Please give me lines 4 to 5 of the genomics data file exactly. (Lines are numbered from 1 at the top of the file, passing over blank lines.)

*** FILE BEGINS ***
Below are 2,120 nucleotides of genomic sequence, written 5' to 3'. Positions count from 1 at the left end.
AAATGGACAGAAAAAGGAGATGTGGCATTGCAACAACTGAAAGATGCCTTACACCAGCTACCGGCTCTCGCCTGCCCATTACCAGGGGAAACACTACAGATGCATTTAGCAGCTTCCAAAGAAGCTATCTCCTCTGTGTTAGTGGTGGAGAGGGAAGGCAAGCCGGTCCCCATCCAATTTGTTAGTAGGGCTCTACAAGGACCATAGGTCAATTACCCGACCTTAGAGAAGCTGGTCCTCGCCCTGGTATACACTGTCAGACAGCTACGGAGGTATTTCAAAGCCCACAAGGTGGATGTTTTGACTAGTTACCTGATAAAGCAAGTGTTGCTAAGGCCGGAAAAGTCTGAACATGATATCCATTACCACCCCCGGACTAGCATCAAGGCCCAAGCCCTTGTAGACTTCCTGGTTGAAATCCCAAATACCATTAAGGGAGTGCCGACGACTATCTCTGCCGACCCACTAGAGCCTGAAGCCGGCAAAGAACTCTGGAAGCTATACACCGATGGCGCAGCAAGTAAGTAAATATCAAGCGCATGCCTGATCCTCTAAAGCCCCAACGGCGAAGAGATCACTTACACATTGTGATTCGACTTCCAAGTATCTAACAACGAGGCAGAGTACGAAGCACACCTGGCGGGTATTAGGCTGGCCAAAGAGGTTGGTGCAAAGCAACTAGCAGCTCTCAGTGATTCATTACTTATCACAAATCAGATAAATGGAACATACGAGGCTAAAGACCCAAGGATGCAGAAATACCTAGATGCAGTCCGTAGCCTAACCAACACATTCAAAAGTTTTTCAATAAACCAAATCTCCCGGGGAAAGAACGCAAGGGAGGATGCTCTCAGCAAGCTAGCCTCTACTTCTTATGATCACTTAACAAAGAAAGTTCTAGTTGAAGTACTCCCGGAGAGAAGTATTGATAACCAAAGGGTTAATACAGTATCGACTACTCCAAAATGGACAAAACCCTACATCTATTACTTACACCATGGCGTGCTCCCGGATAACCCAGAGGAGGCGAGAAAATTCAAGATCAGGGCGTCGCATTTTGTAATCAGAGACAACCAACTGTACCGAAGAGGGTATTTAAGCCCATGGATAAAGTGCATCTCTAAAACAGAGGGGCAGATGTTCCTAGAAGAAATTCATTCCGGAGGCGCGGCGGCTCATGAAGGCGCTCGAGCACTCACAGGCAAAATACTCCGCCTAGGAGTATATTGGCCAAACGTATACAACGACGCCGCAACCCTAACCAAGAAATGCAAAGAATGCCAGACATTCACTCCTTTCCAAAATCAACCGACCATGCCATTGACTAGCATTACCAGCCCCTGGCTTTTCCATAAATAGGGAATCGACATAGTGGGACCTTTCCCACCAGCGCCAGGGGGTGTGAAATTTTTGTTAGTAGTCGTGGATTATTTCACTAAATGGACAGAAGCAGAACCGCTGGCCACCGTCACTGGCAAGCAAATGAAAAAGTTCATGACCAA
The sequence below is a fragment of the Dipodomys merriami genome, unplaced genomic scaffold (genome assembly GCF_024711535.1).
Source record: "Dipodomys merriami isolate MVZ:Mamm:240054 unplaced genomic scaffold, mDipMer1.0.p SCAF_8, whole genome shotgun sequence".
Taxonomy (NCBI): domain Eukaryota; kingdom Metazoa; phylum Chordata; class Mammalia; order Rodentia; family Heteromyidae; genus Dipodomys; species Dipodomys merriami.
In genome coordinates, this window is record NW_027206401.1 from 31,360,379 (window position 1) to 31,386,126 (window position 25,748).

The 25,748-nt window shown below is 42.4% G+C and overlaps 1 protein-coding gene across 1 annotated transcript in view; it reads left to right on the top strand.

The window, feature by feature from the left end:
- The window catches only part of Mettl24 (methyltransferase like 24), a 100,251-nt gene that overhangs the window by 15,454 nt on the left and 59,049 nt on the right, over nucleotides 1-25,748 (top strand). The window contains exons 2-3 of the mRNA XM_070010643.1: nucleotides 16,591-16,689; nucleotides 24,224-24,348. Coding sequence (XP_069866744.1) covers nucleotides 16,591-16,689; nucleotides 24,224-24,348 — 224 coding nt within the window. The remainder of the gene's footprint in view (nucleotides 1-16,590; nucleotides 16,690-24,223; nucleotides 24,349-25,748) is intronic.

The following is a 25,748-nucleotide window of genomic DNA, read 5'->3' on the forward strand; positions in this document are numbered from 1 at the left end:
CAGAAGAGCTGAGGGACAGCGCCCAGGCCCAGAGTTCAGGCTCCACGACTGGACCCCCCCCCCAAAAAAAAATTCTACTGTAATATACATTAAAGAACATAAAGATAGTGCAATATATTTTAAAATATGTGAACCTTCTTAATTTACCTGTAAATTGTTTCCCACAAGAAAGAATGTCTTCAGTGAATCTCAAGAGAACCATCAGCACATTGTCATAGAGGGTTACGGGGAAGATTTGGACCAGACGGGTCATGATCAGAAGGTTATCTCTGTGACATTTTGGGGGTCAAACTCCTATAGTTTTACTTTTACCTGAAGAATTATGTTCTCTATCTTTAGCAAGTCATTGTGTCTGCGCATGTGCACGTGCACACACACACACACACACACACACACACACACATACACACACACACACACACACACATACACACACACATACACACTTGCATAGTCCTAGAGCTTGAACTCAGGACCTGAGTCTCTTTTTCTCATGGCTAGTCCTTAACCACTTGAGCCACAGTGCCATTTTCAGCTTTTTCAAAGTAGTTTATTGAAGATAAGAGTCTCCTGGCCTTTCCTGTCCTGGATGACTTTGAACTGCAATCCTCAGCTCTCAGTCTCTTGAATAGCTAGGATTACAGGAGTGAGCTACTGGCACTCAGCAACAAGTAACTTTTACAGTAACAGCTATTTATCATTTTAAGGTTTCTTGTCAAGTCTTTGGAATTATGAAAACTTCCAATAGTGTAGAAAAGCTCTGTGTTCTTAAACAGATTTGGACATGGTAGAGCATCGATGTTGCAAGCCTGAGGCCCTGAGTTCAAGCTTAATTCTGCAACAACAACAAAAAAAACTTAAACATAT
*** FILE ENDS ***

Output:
Source record: "Dipodomys merriami isolate MVZ:Mamm:240054 unplaced genomic scaffold, mDipMer1.0.p SCAF_8, whole genome shotgun sequence".
Taxonomy (NCBI): domain Eukaryota; kingdom Metazoa; phylum Chordata; class Mammalia; order Rodentia; family Heteromyidae; genus Dipodomys; species Dipodomys merriami.